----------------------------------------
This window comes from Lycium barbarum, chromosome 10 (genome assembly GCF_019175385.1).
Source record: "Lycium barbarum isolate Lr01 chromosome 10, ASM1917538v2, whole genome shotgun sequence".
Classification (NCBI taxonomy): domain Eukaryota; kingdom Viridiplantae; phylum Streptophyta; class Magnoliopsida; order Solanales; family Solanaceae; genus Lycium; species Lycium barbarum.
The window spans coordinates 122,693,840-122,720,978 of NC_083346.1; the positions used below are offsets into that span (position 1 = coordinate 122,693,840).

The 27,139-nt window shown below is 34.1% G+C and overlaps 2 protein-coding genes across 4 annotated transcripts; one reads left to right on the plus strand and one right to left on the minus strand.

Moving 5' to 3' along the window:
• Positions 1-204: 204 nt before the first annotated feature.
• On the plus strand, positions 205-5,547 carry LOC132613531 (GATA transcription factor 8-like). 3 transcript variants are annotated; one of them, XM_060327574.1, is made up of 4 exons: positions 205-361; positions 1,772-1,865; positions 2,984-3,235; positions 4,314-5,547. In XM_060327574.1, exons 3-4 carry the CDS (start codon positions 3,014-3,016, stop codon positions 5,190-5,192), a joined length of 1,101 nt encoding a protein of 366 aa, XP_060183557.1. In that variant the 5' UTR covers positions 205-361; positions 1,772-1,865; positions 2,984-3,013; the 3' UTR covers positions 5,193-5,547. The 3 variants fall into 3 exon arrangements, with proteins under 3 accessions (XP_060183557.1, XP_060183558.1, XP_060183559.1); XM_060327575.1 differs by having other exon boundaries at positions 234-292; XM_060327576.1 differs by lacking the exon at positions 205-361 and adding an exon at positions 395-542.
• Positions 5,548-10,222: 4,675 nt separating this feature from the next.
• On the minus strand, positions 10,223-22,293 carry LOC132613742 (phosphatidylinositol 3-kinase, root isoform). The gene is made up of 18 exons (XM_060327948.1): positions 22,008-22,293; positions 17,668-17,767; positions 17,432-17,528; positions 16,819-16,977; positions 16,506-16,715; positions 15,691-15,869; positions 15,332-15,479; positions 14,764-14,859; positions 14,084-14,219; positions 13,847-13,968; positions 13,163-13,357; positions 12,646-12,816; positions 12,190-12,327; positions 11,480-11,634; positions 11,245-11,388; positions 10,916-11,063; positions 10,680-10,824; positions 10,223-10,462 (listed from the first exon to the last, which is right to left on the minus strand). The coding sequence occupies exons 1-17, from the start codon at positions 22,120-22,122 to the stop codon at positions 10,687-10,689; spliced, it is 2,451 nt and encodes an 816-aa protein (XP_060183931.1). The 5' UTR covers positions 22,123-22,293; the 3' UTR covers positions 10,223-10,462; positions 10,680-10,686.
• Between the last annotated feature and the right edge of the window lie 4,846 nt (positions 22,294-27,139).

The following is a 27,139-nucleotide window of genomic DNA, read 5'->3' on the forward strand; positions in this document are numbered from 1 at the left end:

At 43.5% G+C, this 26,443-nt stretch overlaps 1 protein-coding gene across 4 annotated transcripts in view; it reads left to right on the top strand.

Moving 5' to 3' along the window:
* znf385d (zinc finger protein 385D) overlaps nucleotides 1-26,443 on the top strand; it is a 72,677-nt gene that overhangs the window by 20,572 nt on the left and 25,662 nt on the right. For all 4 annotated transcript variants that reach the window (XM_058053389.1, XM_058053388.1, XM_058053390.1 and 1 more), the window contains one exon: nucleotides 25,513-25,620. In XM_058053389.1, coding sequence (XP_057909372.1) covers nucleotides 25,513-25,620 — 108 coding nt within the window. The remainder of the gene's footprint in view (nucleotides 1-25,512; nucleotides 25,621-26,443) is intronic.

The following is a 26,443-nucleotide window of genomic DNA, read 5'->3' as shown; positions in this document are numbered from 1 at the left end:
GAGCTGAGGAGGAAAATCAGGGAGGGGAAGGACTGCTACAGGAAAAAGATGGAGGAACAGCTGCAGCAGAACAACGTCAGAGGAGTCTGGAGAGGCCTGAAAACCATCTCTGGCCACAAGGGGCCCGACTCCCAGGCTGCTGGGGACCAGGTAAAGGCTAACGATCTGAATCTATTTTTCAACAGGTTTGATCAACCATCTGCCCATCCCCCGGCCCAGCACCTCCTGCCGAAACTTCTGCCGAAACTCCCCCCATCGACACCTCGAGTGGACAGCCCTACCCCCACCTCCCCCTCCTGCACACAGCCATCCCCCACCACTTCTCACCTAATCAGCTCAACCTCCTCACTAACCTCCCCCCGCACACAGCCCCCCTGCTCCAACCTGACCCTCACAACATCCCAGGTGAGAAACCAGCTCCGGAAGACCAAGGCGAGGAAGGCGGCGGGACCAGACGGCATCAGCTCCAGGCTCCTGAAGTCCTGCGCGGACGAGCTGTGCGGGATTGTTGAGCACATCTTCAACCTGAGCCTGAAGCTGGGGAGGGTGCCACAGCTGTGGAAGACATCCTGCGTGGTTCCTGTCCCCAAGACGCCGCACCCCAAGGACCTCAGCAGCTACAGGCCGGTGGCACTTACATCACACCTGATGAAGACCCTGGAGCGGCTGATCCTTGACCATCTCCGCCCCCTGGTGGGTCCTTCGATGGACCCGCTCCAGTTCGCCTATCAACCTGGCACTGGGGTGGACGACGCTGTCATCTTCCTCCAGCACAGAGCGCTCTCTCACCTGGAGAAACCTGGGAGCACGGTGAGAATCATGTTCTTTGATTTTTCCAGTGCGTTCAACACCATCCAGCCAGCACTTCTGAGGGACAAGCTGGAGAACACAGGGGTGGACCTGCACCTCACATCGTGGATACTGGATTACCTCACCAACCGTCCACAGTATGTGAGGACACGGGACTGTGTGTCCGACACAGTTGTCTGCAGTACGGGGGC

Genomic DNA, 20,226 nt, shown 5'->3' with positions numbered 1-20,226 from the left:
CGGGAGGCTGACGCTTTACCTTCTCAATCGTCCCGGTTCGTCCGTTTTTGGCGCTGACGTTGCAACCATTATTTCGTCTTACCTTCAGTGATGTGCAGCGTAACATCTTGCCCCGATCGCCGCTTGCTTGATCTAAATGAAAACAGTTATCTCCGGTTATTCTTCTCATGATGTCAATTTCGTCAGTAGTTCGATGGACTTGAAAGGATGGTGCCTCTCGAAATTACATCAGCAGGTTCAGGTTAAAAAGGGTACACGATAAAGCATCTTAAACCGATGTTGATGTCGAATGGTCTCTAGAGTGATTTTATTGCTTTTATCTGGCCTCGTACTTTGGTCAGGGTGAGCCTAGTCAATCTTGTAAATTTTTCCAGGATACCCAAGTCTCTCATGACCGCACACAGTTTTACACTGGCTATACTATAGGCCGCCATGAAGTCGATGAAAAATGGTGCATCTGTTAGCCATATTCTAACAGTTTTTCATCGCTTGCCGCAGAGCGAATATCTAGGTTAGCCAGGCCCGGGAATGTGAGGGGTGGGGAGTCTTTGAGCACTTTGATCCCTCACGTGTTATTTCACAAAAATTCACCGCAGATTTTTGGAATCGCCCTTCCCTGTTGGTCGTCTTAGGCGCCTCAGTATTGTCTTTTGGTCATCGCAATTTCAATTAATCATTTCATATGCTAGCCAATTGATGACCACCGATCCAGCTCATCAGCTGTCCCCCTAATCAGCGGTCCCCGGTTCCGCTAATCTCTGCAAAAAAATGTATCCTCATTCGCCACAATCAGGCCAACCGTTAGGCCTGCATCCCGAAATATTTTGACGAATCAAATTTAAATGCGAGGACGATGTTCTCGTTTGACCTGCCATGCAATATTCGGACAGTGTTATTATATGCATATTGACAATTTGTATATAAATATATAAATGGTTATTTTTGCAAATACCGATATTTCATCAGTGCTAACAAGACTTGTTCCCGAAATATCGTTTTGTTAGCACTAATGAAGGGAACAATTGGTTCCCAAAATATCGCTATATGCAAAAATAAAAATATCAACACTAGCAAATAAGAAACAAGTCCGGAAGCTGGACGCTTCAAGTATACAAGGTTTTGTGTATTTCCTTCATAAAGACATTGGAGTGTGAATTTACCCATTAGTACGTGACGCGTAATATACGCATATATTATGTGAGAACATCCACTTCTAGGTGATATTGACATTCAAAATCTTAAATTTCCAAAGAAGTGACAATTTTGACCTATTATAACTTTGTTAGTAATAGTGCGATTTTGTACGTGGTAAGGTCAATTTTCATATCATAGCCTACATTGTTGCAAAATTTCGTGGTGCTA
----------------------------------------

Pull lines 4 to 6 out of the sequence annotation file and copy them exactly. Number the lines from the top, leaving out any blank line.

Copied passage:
The window spans coordinates 122,693,840-122,720,978 of NC_083346.1; the positions used below are offsets into that span (position 1 = coordinate 122,693,840).

The 27,139-nt window shown below is 34.1% G+C and overlaps 2 protein-coding genes across 4 annotated transcripts; one reads left to right on the plus strand and one right to left on the minus strand.

Moving 5' to 3' along the window: